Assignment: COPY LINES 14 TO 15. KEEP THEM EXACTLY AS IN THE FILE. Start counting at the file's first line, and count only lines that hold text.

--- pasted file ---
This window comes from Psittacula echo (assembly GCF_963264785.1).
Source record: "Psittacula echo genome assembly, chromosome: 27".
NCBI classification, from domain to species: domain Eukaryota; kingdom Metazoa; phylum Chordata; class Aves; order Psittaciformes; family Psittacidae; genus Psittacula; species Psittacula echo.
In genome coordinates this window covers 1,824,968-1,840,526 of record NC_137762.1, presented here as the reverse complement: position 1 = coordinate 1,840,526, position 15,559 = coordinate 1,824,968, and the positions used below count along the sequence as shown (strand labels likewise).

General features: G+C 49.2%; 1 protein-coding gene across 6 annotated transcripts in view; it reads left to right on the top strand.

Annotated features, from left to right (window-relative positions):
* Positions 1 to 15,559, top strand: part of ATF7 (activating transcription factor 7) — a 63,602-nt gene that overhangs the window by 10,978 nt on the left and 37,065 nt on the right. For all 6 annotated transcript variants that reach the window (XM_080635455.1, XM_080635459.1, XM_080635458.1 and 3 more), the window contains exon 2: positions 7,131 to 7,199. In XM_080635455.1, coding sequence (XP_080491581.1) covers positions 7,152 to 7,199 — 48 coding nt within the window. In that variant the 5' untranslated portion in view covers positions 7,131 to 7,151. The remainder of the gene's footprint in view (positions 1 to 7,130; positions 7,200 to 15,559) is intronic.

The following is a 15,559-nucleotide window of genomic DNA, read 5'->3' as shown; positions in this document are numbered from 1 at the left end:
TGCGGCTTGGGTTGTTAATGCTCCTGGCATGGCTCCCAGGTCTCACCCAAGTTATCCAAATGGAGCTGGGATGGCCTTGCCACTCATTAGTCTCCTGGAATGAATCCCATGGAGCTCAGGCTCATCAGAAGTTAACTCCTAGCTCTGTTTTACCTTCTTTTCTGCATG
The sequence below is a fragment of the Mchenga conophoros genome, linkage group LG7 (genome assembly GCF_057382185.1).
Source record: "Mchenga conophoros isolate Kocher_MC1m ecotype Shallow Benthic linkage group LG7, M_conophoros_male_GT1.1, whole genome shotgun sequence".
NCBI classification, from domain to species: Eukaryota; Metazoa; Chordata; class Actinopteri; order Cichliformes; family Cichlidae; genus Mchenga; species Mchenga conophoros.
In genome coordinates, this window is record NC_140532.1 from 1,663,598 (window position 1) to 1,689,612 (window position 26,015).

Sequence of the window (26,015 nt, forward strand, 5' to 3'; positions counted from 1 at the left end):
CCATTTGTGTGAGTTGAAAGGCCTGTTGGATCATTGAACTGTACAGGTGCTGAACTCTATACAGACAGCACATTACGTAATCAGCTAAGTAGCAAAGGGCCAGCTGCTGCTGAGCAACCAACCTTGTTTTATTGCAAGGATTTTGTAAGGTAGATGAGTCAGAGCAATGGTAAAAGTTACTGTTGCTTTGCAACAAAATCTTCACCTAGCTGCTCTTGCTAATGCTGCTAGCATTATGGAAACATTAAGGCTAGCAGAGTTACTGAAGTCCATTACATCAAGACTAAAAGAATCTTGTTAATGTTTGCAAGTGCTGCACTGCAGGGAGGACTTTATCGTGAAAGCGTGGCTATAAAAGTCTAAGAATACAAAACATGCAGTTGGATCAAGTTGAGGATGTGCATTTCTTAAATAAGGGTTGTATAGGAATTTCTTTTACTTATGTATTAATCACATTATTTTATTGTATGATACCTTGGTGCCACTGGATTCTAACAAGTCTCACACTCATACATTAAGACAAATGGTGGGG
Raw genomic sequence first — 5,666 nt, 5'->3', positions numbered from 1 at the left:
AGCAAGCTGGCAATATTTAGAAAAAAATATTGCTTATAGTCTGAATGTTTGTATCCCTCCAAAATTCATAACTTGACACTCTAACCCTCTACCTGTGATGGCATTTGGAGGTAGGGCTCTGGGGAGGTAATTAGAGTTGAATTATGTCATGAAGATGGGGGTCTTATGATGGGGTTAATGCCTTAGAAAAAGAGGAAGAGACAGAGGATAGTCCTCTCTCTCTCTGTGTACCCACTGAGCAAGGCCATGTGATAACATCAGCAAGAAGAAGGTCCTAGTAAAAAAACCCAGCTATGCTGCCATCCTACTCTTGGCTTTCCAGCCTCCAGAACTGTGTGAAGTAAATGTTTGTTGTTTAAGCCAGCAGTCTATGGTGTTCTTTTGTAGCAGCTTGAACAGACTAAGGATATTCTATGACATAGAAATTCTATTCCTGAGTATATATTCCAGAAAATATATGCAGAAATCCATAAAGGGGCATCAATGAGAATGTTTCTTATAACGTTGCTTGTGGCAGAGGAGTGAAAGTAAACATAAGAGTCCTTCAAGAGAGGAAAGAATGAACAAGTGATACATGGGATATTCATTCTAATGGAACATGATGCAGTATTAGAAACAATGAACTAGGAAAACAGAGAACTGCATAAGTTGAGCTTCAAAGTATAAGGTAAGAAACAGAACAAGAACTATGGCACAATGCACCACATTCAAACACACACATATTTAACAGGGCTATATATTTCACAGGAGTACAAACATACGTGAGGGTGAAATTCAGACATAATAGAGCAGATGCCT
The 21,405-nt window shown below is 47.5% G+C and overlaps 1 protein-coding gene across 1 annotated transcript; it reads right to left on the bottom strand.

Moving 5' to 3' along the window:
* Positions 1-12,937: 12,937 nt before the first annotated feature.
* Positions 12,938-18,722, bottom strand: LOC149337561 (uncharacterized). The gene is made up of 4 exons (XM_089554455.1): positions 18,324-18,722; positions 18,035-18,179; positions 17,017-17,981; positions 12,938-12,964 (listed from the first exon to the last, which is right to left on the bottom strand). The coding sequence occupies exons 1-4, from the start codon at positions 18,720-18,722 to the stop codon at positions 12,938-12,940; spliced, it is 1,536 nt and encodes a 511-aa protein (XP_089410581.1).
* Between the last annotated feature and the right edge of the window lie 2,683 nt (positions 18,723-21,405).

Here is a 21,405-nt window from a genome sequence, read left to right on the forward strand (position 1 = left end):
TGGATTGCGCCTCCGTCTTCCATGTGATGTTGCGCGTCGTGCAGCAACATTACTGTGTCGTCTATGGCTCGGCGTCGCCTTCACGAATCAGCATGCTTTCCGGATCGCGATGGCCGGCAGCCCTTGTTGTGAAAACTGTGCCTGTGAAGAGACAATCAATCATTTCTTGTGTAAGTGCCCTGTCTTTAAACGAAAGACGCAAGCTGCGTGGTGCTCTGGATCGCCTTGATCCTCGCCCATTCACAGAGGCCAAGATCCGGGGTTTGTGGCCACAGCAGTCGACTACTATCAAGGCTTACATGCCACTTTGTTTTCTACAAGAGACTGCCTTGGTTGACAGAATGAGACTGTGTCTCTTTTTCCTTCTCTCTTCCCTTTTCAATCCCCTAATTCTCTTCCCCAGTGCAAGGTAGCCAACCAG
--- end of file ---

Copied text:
Sequence of the window (26,015 nt, forward strand, 5' to 3'; positions counted from 1 at the left end):
CCATTTGTGTGAGTTGAAAGGCCTGTTGGATCATTGAACTGTACAGGTGCTGAACTCTATACAGACAGCACATTACGTAATCAGCTAAGTAGCAAAGGGCCAGCTGCTGCTGAGCAACCAACCTTGTTTTATTGCAAGGATTTTGTAAGGTAGATGAGTCAGAGCAATGGTAAAAGTTACTGTTGCTTTGCAACAAAATCTTCACCTAGCTGCTCTTGCTAATGCTGCTAGCATTATGGAAACATTAAGGCTAGCAGAGTTACTGAAGTCCATTACATCAAGACTAAAAGAATCTTGTTAATGTTTGCAAGTGCTGCACTGCAGGGAGGACTTTATCGTGAAAGCGTGGCTATAAAAGTCTAAGAATACAAAACATGCAGTTGGATCAAGTTGAGGATGTGCATTTCTTAAATAAGGGTTGTATAGGAATTTCTTTTACTTATGTATTAATCACATTATTTTATTGTATGATACCTTGGTGCCACTGGATTCTAACAAGTCTCACACTCATACATTAAGACAAATGGTGGGG